Technical Oscar for ARRI and Fraunhofer
The Munich-based producer of professional motion picture equipment ARRI and the Freiburg Fraunhofer Institute for Physical Measurement Techniques have been awarded the “Academy Award of Merit” by the Academy of Motion Picture Arts and Sciences for their jointly developed ARRILASER film recorder. The Oscar statuettes will be presented on February 11 in Beverly Hills.
Each year, the “Academy Award of Merit” honors personalities who are responsible for a technical achievement which “has demonstrably contributed to improving filmmaking processes in a significant way”. Franz Kraus and Johannes Steurer from ARRI and Wolfgang Riedel from the Fraunhofer Institute for Physical Measurement Techniques have each been awarded an Oscar for the design and development of the ARRILASER. The Jury of the Academy declared that this laser film recorder “demonstrates a high level of engineering resulting in a compact, user-friendly, low-maintenance device, while at the same time maintaining outstanding speed, exposure ratings and image quality”. Extracts from the Scientific and Technical Awards Presentation should also be included in the broadcast of the Oscar Ceremony on February 26.
The basic concept of the ARRILASER was developed by a research team led by Wolfgang Riedel, who had already developed a successful large format recorder for the photography industry as project manager at Fraunhofer IPM. Riedel’s idea to use the acquired know-how for the motion picture industry led to an extremely successful partnership with ARRI. The experience in imaging technology together with the specialist knowledge as regards the motion picture industry’s needs allowed the Kraus, Steurer and Riedel team to define the requirements made of a laser-based, high-quality, high-resolution film recorder. In 1998, after only two years of development, the first prototypes of such laser film recorders were delivered to the Digital Domain und Computer Film Company for testing. Today, ARRILASER is an industry standard. More than 280 devices are in use worldwide for the recording of digital film data onto film.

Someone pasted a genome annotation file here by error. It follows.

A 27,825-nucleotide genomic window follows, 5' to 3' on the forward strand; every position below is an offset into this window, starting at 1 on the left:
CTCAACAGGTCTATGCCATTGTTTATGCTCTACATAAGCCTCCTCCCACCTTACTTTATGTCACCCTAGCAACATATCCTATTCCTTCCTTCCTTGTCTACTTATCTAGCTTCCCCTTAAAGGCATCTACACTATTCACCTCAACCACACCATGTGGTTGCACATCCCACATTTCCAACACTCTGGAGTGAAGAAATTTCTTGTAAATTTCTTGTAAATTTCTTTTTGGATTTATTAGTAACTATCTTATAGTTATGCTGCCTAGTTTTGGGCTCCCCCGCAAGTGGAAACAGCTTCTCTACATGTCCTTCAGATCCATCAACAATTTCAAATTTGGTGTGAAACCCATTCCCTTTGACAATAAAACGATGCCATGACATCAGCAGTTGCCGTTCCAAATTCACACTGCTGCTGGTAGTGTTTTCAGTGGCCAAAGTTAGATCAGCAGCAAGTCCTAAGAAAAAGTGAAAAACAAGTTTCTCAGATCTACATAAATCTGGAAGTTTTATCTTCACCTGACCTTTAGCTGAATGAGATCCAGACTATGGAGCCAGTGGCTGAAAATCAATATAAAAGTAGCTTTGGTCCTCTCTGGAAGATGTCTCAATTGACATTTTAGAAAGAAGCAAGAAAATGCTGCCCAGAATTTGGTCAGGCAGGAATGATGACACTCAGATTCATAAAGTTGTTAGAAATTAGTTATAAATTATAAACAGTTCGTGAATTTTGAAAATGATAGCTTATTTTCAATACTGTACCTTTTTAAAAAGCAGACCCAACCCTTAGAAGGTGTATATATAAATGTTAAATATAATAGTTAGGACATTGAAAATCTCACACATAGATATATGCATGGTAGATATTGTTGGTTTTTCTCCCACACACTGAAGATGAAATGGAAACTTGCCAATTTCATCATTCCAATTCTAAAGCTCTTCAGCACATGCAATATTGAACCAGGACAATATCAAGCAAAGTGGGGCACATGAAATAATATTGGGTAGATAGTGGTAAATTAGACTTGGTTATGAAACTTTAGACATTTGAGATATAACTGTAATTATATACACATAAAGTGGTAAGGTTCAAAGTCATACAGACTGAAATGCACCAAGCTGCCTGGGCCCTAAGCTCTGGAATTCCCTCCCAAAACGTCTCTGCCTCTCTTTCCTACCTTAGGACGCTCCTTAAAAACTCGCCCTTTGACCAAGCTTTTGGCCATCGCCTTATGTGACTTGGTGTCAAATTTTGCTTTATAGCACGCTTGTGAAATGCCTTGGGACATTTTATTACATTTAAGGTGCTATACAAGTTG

“The idea was to provide technology which met Hollywood requirements as regards quality, but which at the same time was also efficient enough to be competitive for small-budget movies,” explains ARRI CEO, Franz Kraus. ARRI Product Development Manager Johannes Steurer adds, “The ARRILASER made it possible to offer all features at a reasonable price – even for extremely short recording times. The motion picture industry was thus able to move from recording-based effects to complete digital production. The ARRILASER therefore allowed for digital movie editing on a large scale for the first time.” “From a scientific point of view, the development of the ARRILASER was also an overwhelming success,” remarks Wolfgang Riedel of Fraunhofer IPM. “There were many technological challenges which could only be met because scientists from extremely varying organizations were consulted. Several significant advancements in the specialist areas can be attributed to this joint project.”
Fraunhofer IPM used the knowledge acquired from developing the ARRILASER for further innovation: the ARCHE laser film recorder is, for the first time, able to print digital image data, e.g. historical documents, accurately and colorfast onto film which is stable in the long term. The color microfilm recorder has been used for many years by the Institute for the Preservation of Archival and Library Material at the “Landesarchiv” (State Archive) of Baden-Württemberg in Ludwigsburg.